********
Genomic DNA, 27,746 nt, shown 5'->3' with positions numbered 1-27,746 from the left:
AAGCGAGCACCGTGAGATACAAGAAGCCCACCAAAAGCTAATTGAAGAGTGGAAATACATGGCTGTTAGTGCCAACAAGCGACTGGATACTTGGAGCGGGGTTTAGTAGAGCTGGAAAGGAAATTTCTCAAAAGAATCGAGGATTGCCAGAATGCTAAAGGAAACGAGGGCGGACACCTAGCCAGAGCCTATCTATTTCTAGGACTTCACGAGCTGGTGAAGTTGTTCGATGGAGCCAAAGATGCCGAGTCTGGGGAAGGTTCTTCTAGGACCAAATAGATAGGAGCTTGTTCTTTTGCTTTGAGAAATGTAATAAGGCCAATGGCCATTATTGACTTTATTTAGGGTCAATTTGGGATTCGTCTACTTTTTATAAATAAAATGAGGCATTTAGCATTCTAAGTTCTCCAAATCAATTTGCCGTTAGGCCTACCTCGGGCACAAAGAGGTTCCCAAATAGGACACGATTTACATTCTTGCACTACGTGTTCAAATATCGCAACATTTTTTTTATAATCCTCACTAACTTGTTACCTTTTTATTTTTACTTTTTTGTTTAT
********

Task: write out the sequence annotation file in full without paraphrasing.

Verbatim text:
Genomic DNA, 27,746 nt, shown 5'->3' with positions numbered 1-27,746 from the left:
AAGCGAGCACCGTGAGATACAAGAAGCCCACCAAAAGCTAATTGAAGAGTGGAAATACATGGCTGTTAGTGCCAACAAGCGACTGGATACTTGGAGCGGGGTTTAGTAGAGCTGGAAAGGAAATTTCTCAAAAGAATCGAGGATTGCCAGAATGCTAAAGGAAACGAGGGCGGACACCTAGCCAGAGCCTATCTATTTCTAGGACTTCACGAGCTGGTGAAGTTGTTCGATGGAGCCAAAGATGCCGAGTCTGGGGAAGGTTCTTCTAGGACCAAATAGATAGGAGCTTGTTCTTTTGCTTTGAGAAATGTAATAAGGCCAATGGCCATTATTGACTTTATTTAGGGTCAATTTGGGATTCGTCTACTTTTTATAAATAAAATGAGGCATTTAGCATTCTAAGTTCTCCAAATCAATTTGCCGTTAGGCCTACCTCGGGCACAAAGAGGTTCCCAAATAGGACACGATTTACATTCTTGCACTACGTGTTCAAATATCGCAACATTTTTTTTATAATCCTCACTAACTTGTTACCTTTTTATTTTTACTTTTTTGTTTAT